Introducing and optimizing safe and voluntary partner notification services in Indonesia


BACKGROUND: With funding from the PEPFAR and USAID, the Linkages across the Continuum of HIV Services for Key Populations Affected by HIV (LINKAGES) and the Meeting Targets and Maintaining Epidemic Control (EpiC) projects have helped the Government of Indonesia establish and implement guidelines for the introduction of voluntary partner-notification services for people living with HIV (PLHIV). They do this using routine program data to identify opportunities for further improvement.
DESCRIPTION: In 2019, team members helped adapt the 2016 World Health Organization index testing guidelines into standard operating procedures relevant to the local Indonesian context. They emphasized key-population-friendly services, given the concentration of HIV infections in these groups, and incorporated strategies that could be implemented through a mix of community- and facility-based service providers. LINKAGES and EpiC supported implementation in Jakarta beginning in October 2019. They collected and analyzed routine program data on PLHIV participation in voluntary partner-notification services, assessing rates of acceptance, contact referrals, successful linkage of contacts to HIV testing services, and new HIV case-finding rates by population, service setting, and geography.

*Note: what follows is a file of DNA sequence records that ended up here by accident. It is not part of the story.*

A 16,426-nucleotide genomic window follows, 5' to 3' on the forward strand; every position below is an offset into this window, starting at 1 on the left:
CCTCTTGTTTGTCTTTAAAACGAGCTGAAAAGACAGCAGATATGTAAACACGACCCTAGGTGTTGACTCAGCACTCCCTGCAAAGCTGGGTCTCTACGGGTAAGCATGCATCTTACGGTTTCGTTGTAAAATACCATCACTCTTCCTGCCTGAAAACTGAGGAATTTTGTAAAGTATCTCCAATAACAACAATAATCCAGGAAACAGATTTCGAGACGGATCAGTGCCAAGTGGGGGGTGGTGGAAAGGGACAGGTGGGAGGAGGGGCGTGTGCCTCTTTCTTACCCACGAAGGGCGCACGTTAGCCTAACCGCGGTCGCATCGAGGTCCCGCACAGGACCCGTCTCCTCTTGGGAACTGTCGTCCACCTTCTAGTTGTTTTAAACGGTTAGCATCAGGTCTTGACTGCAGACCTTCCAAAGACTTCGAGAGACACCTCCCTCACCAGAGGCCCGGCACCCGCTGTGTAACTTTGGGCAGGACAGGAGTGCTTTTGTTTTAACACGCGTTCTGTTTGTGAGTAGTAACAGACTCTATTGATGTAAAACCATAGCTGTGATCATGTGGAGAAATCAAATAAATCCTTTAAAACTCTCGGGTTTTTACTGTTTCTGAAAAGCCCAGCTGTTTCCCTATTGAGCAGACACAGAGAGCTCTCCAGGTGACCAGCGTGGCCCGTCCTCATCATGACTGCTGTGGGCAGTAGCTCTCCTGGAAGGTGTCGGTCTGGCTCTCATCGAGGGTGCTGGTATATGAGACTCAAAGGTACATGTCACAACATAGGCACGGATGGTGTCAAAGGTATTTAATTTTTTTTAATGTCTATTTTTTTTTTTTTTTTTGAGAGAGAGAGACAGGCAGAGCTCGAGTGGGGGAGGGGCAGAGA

LESSONS LEARNED: From October 2019 through September 2021, 13,710 offers of partner-notification services were accepted among a total of 22,323 PLHIV. PLHIV who accepted partner-notification services referred 18,899 contacts, of whom 9,121 (48.3%) were reached and 5,702 (30.2%) received HIV testing. Among the contacts tested, 978 (17.2%) received positive results. Community-based services contributed to case-finding rates 4.7 times higher than those in facility-based settings (11.1% vs. 2.4%) among PLHIV who had been offered partner notification. In community settings, PLHIV who identified as men who have sex with men were significantly less likely (aOR=0.29, [95% CI: 0.25-0.33]) than clients of other categories to accept partner notification, but those who did accept were significantly more likely (aOR=5.3 [3.76-7.45]) than clients of other categories to refer HIV-positive contacts.
CONCLUSIONS: Project team members are working with national HIV program partners to mainstream offers of partner notification into PLHIV community support services and expand online and anonymous contact referral options to improve participation among men who have sex with men.